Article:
Just the Blues, Not the Mean Reds

Now that DH and I have told all of our friends, I think I am feeling DH's absence a little more. Maybe it is because I would love to share all the excitement and joy with him. Maybe it is because we had this little secret (although our immediate family and some of our local military friends knew) and now it is no longer just ours.

Spreading the word was a lot of fun, though, and makes up for whatever has been lost.

As the word gets around, we are receiving tons of responses from our friends and extended family.

DH has now been gone for a little over seven weeks. Although I miss him a lot I am still feeling very upbeat in general. Today, though, with cloudy weather, no where special to be, and just a whole lot of work and cleaning to acomplish, I must admit I am feeling a little blah. Not a lot, just a little. Certainly not the Mean Reds...not really even the Blues...maybe just some lower case, robin's egg color blues.

I think sometimes it is easy to just go and go and as soon as you slow down, it all hits you--like when you injure yourself but all of the adrenaline keeps the soreness away until the next morning.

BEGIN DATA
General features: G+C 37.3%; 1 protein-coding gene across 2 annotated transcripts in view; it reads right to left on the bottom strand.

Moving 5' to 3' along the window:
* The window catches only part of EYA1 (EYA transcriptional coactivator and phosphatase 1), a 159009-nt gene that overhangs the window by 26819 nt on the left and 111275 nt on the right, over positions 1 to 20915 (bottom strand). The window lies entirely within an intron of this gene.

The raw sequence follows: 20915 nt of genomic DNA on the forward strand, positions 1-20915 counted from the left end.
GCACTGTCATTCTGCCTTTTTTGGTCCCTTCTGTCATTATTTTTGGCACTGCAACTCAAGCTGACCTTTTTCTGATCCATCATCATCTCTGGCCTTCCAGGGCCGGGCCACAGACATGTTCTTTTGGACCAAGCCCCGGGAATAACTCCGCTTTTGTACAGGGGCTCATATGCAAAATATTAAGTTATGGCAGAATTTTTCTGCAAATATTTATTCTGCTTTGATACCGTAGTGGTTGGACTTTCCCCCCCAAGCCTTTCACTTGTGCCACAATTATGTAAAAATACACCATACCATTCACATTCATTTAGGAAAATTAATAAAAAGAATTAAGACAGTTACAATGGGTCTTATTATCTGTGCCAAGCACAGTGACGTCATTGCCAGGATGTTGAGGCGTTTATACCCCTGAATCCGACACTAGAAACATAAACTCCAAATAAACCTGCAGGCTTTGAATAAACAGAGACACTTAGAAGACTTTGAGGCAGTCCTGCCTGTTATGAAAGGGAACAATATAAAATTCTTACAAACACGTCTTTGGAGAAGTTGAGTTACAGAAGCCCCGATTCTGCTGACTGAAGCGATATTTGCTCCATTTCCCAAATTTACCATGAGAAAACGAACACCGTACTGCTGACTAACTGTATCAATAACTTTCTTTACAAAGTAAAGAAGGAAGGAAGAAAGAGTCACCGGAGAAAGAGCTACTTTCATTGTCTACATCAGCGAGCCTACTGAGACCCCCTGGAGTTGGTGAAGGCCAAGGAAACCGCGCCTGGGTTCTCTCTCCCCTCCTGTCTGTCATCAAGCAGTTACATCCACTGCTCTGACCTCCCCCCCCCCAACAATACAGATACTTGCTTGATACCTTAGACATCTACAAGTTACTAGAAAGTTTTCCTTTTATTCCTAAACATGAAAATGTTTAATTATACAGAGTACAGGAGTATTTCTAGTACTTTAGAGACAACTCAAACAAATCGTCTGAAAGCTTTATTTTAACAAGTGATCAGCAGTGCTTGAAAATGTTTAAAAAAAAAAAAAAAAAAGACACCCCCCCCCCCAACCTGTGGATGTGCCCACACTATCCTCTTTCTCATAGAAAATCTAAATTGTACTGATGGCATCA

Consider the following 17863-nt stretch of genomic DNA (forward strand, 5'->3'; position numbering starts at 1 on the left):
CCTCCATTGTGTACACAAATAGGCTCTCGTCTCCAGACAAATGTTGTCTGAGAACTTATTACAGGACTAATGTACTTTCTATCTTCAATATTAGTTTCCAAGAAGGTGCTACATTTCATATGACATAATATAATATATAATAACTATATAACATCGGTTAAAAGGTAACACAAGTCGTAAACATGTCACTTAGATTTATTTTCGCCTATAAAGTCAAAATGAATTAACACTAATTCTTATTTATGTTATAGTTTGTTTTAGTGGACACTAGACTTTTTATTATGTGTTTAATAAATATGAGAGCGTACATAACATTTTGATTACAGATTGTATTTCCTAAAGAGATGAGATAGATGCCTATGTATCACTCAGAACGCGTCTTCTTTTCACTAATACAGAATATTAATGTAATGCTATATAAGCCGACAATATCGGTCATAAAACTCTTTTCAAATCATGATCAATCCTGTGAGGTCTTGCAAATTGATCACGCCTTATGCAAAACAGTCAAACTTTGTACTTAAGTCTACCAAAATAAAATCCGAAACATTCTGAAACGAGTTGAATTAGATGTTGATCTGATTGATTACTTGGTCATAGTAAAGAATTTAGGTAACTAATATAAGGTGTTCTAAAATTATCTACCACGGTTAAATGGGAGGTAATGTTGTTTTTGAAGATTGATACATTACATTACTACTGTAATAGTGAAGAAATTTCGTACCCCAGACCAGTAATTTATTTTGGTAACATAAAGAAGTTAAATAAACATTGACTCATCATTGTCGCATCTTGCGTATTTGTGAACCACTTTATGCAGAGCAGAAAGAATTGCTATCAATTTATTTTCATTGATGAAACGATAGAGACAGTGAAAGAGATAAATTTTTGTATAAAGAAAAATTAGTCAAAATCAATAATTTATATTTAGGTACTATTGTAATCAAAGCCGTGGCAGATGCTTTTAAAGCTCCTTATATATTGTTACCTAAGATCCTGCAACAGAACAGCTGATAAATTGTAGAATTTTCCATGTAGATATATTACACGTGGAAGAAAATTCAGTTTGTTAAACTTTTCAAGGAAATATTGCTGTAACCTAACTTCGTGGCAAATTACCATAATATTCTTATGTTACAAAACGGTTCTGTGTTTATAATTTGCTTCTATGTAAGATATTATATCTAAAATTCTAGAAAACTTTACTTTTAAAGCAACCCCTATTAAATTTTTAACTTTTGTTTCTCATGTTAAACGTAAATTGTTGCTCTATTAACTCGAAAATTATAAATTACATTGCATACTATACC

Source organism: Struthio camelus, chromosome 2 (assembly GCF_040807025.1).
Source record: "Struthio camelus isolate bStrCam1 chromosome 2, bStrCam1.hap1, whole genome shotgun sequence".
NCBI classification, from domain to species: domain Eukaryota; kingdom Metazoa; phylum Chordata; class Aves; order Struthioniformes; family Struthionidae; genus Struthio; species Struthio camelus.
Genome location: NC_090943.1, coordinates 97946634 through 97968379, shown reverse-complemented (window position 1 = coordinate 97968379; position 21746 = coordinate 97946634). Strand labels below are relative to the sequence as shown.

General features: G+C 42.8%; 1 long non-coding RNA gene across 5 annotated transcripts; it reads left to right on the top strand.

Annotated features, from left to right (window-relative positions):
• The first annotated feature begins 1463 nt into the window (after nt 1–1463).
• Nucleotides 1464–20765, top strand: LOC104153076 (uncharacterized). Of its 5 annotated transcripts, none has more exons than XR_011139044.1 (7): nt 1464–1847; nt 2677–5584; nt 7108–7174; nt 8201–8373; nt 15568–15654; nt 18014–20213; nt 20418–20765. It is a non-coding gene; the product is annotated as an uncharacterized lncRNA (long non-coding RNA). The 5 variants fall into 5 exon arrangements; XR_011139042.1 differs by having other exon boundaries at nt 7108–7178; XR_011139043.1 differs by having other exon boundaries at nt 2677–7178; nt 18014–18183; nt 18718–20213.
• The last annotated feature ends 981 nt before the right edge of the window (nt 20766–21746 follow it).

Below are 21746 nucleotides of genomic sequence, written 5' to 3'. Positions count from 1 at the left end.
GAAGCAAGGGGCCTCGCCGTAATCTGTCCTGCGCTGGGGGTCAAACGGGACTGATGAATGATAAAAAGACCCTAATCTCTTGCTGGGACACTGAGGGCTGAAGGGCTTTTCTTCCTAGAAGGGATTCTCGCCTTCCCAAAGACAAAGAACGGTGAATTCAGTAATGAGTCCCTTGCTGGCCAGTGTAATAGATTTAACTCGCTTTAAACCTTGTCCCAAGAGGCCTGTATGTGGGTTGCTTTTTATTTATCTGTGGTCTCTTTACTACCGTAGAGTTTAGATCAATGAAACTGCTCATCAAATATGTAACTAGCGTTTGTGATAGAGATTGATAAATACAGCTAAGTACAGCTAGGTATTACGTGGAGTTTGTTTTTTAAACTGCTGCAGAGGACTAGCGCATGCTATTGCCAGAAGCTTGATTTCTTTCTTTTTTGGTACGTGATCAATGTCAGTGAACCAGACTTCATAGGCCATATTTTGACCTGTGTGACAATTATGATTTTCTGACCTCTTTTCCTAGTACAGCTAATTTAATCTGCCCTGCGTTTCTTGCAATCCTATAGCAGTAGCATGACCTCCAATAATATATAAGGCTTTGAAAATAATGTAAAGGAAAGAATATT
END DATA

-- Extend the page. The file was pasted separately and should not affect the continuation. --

Wednesday, January 25, 2006

First Real Prenatal Exam

My exam went real well. My midwife is awesome. The baby's heartbeat was strong and audible. I checked out great.

The midwife even said I had a strong, well...since there are men reading I will not say what...but the ladies know the part that helps keep the baby in place until baby is ready to be born. It rhymes with a Gaul of comic fame.

I spent the next several hours calling my closest friends. All were surprised and ecstatic. I told DH it was Operation Shock and Joy. For most of my friends, we're the first. I have one younger friend who has two already, but for those who do not know her, this is a big novelty. They all wanted to know if they could do anything, how I was feeling, whether I had an morning sickness, were we trying to conceive, and then finally they all started to attempt to calculate the conception date.

Perhaps they wanted to know if we were hanging out with them, possibly when we were couch surfing at there place, around the time we conceived?

One friend responded, "So that would be Yale class of 2027, right?"

I thought that was cute.